Sword at his side, the so-called Young Warrior (left) is among the thousand-year-old discoveries in a newfound cemetery in Poland, a new study says.
The burial ground holds not only a hoard of precious objects but also hints of human sacrifice—and several dozen graves of a mysterious people with links to both the Vikings and the rulers of the founding states of eastern Europe.
(Related: “‘Thor’s Hammer’ Found in Viking Grave.”)
Researchers are especially intrigued by the Young Warrior, who died a violent death in his 20s. The man’s jaw is fractured, his skull laced with cut marks. The sword provides further evidence of a martial life.
Objects in the warrior’s grave suggest he had ties to one of the region’s earliest Slavic monarchs, said the project leader Andrzej Buko, head of the Institute of Archaeology and Ethnology at the Polish Academy of Sciences.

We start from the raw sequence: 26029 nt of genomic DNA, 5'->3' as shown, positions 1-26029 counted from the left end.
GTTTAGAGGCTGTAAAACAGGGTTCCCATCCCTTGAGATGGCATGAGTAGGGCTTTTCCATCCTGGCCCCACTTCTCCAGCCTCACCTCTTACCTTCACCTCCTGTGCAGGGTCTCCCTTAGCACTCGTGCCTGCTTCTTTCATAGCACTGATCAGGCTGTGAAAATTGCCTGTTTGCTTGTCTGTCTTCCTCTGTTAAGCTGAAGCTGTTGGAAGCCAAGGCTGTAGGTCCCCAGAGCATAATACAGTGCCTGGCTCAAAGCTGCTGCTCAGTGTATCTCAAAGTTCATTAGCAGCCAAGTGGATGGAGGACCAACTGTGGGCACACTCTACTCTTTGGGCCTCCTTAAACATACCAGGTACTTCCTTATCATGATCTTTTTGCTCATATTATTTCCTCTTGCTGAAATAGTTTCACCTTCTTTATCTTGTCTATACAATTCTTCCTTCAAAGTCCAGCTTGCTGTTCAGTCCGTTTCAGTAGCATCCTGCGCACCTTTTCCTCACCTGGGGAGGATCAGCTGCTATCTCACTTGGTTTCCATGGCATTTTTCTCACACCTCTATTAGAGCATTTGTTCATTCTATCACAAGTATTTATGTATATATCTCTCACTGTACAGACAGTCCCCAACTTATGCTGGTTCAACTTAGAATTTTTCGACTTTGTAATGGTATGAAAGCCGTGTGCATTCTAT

But the north-south orientation of the man’s body is a Scandinavian custom. Slavic graves were oriented east-west, Buko says.
Buried just below the Young Warrior—probably at the same time, Buko said—is a woman in her early 20s who may have met a similarly violent end. Though evidence is scanty, Buko guesses she was killed to be buried with the man, “because it’s very hard to suppose she died at the same moment as the warrior.”
Alongside the warrior is a second woman (right), also in her early 20s. The timing of her death is unclear.
Archaeologists stumbled upon the cemetery, which dates to the late 10th and early 11th centuries, after surveying a highway-construction site near the village of Bodzia, roughly 90 miles (150 kilometers) northwest of Warsaw. The find is reported in this month’s issue of the journal Antiquity.
“The best discoveries are not planned, and so it was in this case,” Buko said. “Among many other things, we discovered this marvelous cemetery.”